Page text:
Women, Race, and Class by Angela Y. Davis – Reading Women 2019

This post is part of a series on reading women 2019 hosted by Lonely Cryptid Media’s Narrative Designer, Dan Michael Fielding.

I don’t often get the chance to say this, but this is a book that every person should read.

Women, Race, and Class tells the history of liberation movements in the U.S.–from abolition, to women’s suffrage, to workers rebellions. Davis details the various ways these movements have been hampered by implicit and explicit racism, classism, and anti-woman sentiment.

Davis begins with slavery. At the time Davis was writing–and still, unfortunately, today–the role of white women in maintaining slavery and black women in experiencing it was not well understood. Davis provides a theoretical argument for why studying black women’s experiences of slavery is so important.

The domestic labor of black women during slavery takes on a special character, Davis argues. It becomes one of the only modes of expressing love and care for family. Under slavery the work/home split is quite different than the split that would later come to define second wave feminism. Davis argues that we can’t understand why black women don’t feel the push against domestic labor to speak to their interests. Instead, pushing against domestic labor defines the feminist movement as a white women’s movement.

In making this argument Davis traces the long history of feminist struggles butting heads with anti-racism work. Far from viewing the needs of blacks and women as intertwined, and their liberation dependent on struggling together, feminist movements have routinely focused only on the needs of while, affluent women.

Davis evenly offers an example of Susan B. Anthony critiquing working women for focusing on “bread” instead of the ballot. Their focus on immediate needs, Anthony thought, would only slow down the movement. As their needs continued to be unmet they gradually left the movement.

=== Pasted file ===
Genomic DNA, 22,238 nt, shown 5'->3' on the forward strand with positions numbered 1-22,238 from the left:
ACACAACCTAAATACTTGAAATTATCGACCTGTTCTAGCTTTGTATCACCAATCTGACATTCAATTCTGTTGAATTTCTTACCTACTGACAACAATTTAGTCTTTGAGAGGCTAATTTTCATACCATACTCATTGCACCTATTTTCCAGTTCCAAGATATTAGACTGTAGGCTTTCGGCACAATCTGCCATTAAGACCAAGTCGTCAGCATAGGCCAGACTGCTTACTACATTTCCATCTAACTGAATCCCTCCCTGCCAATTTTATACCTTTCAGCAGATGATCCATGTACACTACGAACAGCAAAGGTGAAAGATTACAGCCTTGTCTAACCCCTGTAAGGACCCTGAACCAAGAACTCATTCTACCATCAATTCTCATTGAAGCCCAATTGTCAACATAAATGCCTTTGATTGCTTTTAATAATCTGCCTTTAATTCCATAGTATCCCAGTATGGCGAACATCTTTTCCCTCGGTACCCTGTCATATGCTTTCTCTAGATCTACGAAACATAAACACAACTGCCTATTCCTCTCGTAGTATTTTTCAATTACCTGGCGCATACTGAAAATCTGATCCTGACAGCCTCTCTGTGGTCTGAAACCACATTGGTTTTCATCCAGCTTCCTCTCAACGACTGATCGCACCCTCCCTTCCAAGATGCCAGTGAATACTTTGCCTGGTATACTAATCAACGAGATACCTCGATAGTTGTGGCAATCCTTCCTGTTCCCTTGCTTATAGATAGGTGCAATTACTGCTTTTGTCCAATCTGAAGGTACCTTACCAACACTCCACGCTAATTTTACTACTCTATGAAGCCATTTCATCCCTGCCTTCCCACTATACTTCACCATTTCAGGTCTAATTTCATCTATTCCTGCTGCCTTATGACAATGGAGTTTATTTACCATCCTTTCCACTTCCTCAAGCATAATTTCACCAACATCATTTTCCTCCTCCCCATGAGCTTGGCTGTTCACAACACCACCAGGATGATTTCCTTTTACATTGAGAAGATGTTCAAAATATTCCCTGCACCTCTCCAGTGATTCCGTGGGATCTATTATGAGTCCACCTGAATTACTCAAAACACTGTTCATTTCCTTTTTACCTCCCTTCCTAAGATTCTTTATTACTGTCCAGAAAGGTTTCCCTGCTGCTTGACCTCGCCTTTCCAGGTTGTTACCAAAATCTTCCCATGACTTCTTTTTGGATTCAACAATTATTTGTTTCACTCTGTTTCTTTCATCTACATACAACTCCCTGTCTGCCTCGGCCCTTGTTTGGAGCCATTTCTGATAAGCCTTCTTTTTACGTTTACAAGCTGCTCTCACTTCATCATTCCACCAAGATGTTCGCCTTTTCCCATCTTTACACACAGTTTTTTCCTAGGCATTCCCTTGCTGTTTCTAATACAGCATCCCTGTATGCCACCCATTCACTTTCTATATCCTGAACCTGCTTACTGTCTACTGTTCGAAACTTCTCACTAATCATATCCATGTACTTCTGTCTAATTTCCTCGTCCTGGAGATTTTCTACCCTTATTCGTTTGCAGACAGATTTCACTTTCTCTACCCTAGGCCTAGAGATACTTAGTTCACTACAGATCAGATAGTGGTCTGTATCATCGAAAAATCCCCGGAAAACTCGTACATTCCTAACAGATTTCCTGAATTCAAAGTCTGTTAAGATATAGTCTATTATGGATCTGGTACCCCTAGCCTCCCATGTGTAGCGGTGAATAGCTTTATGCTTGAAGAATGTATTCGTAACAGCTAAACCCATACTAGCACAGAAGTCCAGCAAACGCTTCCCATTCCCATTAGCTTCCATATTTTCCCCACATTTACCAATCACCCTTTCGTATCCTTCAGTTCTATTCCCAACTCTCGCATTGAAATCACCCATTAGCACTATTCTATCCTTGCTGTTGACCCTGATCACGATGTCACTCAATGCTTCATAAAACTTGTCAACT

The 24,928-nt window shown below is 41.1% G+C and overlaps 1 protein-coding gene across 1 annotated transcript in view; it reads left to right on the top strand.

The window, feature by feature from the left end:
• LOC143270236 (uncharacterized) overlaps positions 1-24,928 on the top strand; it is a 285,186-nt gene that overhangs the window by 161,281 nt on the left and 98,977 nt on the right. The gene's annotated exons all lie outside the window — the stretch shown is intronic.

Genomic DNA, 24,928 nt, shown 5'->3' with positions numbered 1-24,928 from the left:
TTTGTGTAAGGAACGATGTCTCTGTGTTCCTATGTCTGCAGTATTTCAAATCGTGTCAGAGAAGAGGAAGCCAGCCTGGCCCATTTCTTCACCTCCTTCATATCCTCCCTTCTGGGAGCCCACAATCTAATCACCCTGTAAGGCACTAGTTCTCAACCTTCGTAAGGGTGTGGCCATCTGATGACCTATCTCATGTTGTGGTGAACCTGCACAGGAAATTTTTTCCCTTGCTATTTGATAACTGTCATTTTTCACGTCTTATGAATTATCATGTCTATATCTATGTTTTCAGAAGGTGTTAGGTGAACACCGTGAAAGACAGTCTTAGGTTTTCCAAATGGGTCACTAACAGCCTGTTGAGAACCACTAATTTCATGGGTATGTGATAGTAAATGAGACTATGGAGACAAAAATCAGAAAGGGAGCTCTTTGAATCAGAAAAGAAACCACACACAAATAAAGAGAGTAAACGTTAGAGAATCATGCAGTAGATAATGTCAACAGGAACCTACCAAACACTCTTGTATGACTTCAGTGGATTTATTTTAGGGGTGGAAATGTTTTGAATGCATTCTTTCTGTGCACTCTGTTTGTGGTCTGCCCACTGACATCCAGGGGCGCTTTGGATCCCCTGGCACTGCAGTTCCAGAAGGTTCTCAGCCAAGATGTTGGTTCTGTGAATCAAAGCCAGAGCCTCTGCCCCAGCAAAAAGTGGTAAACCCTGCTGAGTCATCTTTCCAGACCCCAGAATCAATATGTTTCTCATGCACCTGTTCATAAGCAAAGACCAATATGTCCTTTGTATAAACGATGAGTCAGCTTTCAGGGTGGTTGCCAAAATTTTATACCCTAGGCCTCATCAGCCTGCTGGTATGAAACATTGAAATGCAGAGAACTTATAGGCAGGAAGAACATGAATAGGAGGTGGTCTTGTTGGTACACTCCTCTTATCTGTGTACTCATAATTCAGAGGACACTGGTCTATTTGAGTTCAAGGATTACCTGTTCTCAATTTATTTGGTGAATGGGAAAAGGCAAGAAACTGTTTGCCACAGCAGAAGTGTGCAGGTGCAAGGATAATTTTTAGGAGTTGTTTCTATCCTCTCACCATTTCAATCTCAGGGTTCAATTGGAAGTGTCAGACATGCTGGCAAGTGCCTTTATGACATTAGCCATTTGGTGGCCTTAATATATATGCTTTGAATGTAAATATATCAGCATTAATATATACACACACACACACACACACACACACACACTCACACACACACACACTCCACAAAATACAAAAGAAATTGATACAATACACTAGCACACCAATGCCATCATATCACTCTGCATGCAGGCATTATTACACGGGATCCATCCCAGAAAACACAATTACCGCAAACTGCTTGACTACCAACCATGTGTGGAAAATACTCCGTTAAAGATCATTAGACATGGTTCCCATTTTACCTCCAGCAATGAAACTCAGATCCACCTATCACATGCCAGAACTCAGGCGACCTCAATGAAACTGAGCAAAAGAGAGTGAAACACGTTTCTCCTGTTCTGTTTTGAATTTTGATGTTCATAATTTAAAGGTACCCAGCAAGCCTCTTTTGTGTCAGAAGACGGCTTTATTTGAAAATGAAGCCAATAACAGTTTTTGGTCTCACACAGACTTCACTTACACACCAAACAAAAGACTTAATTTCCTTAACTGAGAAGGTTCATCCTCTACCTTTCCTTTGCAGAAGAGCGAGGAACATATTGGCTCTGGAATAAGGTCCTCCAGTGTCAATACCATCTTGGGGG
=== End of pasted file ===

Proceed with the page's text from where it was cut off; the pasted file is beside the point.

This example, one of many in Davis’s book, highlights the immense consequences of an anti-solidarity politics. There are frequent stories of white women promising to get to working on abolition after the “more important” issue of women’s suffrage was addressed.

White women’s suffrage was pitted in competition with the abolition of slavery rather than being seen as movements that could accomplish more together. Frequently, white women suffragists relied directly on racist rhetoric to explain why their, presumed moderate and good, vote would help outweigh the votes of black men, who were presumed to be uneducated.

This history still has major implications for the way we structure movements today. We feel the echoes of that early anti-black rhetoric each time the needs of white women are presumed to be the most vital focus of our movements.

Davis doesn’t only talk about feminist movements, however. She also discusses working class movements and their failure to understand the needs of black women and domestic workers. She details the misogyny often present in abolition movements.

Her discussions are in-depth and nuanced, yet the book itself is surprisingly short at just under 250 pages. I highly recommend checking it out to better understand the importance of solidarity projects.

The book is astonishing, and it deserves to be as widely read as it is (and more so!).

What did you read for the black civil rights and radicalism challenge? Let us know below! I’d love more books to add to my to-read list.

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